A belated response to February Vacation Week

March 21, 2006 at 5:03 am (Uncategorized)

This is that odd Massachusetts practice of setting all of the children in the city…or is it – god forbid – the state?…loose on the vacation spots of the world at once. All of Wellesley High and Boston Latin, along with their retinue of SAT tutors, nannies for the younger siblings, and sometimes even the parents, are off to St. Lucia or the Caymans or Atlantis in the Bahamas. Many of the kids from Western Mass. (generally I think this means west of Worcester, but to me it’s anything more than 20 miles west of the Old North
Church), have taken this week to explore Boston.

Wandering around the cafeteria at work yesterday was like wading through a pool of human birth control. I actually saw a red head with freckles throwing a mini-tantrum – a tantrumette, if you will – because her mother wouldn’t let her have a soda. In the massive freight elevator another one ran across and back, slamming into the padded wall before turning around with surprising agility to seek out its opposite.

As I read a particularly memorable passage in this month’s book club book, I’m struck by an epiphany. Part of the reason I’m terrified of having children (beyond the pain and shitting-on-the-table of childbirth), has always been my fear of screwing them up entirely. Even if you’re a great parent, you have basically a 50/50 shot at producing fucked up kids. As I read, I realized my fear was deeper than that. I’m scared I’ll fuck them up and they’ll hate me for it. Much like I’d rather be the dumpee than the dumper (maybe it’s an odd sort of survivor’s guilt?), I’d rather be the one hurt than the one hurting someone else’s feelings. I know I’ve hurt my parents in the midst of 13-year-old evilness or teenage angst. I know asking my dad to drop me off a block from school hurt him. Telling my mom to butt out when she suggested I give Geeky Nice Boy a chance was perhaps a little cruel (he turned out to be a rather creepy stalker, by the way, but that’s beside the point). I know the times I shied away from hugs and said mean things just to win an argument must have broken their heart a few times, or at least produced hairline fractures. And I’m not even fucked up (despite any evidence to the contrary). I’m scared to death of that phase in my kids’ development when I am everything they want to get away from and rebel against. I’m at an age where my parents are cool again. And I love them. I really LOVE them – as in appreciate, honor, respect, even admire. I’m beginning to understand the sacrifices they made, the thought, the effort, the love they put into raising me. Moreover, we’re friends. This didn’t happen (nor do I really think it should) until I graduated from college, but now that I’m at an age where I actually need to start making some considerations about my personal contribution to the generation that will come after me, I am terrified of that time, years into the future, when my children will hate me. It’s inevitable. How does anyone ever get over that?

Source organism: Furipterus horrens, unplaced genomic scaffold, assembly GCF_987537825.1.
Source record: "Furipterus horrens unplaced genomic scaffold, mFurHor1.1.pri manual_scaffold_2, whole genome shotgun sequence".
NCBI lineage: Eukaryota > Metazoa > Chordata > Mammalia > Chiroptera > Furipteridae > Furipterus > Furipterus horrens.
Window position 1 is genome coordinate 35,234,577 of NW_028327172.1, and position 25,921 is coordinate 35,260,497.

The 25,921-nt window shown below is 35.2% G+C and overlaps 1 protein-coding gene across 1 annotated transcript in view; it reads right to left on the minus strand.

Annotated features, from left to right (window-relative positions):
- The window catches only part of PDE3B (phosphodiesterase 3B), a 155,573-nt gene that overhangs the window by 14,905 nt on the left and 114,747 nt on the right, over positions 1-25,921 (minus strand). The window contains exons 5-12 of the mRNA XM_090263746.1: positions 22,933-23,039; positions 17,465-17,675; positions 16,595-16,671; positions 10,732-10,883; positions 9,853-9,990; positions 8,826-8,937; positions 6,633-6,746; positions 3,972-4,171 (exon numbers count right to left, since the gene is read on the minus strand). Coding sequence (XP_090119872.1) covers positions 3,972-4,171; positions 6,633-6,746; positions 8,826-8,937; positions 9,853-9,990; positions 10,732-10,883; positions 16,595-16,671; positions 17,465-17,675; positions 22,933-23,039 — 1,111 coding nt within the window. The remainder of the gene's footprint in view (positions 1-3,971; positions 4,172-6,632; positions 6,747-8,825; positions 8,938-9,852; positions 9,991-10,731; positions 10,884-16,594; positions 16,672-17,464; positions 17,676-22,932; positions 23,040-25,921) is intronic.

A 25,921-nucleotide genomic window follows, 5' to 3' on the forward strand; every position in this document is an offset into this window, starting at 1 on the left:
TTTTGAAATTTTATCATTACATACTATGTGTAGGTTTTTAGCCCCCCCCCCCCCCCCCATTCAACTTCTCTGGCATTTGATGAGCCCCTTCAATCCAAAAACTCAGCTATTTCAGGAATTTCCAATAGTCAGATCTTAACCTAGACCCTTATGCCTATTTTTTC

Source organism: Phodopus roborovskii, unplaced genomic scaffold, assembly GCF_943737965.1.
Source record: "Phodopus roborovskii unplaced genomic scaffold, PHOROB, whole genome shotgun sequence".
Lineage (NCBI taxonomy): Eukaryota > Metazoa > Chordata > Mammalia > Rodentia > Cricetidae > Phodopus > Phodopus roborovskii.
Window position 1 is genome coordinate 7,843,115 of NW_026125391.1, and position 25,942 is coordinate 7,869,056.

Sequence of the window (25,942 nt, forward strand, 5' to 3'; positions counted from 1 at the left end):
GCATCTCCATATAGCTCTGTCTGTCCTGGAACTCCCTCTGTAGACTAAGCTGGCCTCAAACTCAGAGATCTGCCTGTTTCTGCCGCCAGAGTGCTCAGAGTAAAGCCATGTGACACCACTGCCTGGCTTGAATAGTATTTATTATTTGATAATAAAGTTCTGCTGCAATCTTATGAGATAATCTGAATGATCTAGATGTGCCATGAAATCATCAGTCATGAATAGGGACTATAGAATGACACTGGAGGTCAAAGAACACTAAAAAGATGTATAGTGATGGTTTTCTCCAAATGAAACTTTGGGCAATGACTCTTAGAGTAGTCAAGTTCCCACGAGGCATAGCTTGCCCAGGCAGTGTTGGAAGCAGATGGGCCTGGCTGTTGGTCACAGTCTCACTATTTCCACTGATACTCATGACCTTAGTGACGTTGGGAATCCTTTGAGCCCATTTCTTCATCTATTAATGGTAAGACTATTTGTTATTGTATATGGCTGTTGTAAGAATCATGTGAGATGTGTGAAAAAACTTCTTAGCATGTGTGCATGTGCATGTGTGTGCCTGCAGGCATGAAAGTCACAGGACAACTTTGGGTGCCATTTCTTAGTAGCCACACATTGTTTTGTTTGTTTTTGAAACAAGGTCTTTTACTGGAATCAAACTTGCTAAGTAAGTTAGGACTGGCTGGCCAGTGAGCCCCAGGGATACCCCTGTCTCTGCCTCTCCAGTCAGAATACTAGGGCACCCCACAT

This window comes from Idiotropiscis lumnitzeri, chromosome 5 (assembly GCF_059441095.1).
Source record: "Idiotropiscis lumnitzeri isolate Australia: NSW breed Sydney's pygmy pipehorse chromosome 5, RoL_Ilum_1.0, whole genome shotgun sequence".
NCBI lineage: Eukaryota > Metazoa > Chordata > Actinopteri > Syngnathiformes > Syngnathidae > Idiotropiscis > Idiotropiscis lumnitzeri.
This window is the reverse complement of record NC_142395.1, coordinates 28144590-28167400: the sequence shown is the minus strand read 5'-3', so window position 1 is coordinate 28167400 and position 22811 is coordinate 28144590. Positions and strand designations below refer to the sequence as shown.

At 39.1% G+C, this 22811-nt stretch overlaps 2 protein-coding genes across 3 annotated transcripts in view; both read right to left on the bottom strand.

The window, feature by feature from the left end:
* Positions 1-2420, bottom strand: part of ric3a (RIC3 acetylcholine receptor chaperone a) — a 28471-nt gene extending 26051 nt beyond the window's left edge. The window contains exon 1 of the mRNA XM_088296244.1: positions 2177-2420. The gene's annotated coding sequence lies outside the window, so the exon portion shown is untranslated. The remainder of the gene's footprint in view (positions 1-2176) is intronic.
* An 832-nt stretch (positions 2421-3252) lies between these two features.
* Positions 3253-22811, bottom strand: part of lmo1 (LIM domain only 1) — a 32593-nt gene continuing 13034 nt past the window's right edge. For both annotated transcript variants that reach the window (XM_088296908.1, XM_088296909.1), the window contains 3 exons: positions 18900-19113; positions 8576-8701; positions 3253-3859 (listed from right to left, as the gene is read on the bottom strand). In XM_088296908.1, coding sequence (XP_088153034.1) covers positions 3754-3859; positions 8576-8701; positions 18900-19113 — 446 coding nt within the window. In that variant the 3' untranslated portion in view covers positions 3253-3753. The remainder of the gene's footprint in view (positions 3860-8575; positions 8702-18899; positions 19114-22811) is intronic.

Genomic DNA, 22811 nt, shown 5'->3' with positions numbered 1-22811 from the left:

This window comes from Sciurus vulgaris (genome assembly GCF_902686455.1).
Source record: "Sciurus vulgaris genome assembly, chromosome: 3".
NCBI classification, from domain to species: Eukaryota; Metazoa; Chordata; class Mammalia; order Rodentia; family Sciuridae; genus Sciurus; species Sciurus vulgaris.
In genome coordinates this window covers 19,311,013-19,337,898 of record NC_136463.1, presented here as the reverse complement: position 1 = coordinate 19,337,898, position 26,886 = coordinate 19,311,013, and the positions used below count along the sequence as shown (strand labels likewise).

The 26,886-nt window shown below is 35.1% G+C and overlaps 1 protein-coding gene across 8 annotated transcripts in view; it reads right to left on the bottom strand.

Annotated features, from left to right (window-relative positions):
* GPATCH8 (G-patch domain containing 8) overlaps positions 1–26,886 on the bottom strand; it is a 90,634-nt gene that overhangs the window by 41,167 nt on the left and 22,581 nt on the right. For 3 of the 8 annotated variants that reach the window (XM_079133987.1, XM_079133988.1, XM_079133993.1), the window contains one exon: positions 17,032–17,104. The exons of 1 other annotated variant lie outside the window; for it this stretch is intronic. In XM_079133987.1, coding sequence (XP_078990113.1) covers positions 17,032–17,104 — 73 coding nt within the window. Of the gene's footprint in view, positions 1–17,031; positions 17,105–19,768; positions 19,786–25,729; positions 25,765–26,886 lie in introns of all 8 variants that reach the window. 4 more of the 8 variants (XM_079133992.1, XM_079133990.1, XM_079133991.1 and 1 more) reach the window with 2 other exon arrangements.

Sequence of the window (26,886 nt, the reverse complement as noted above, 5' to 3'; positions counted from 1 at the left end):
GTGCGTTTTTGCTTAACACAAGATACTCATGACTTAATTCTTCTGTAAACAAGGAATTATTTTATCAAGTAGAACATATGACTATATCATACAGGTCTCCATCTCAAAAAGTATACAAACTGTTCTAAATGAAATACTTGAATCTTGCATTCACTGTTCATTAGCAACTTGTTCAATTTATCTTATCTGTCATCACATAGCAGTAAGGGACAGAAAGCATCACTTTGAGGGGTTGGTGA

1. winnekat said,

    I am a huge proponent of the dumpee-over-dumper stuff. In fact, I have NEVER been the dumper. (Which is a problem in itself…I just wait until the situation is so incredibly bad that the other person has to take action. Ugh. Avoidance is my middle name.)

    And I have a fantastic story about the shitting-on-the-table part of childhood. But I should tell you in a less public forum. (It’s not gross, it’s just something that I was worried about when I was, like, 5, and what my mom said to me to make me less worried.)

  2. winnekat said,

    Um, that’s childBIRTH, not childHOOD. Whoops.

  3. BS said,

    Oh admit it Kate, you ran around shitting on tables as a kid, didn’t you!

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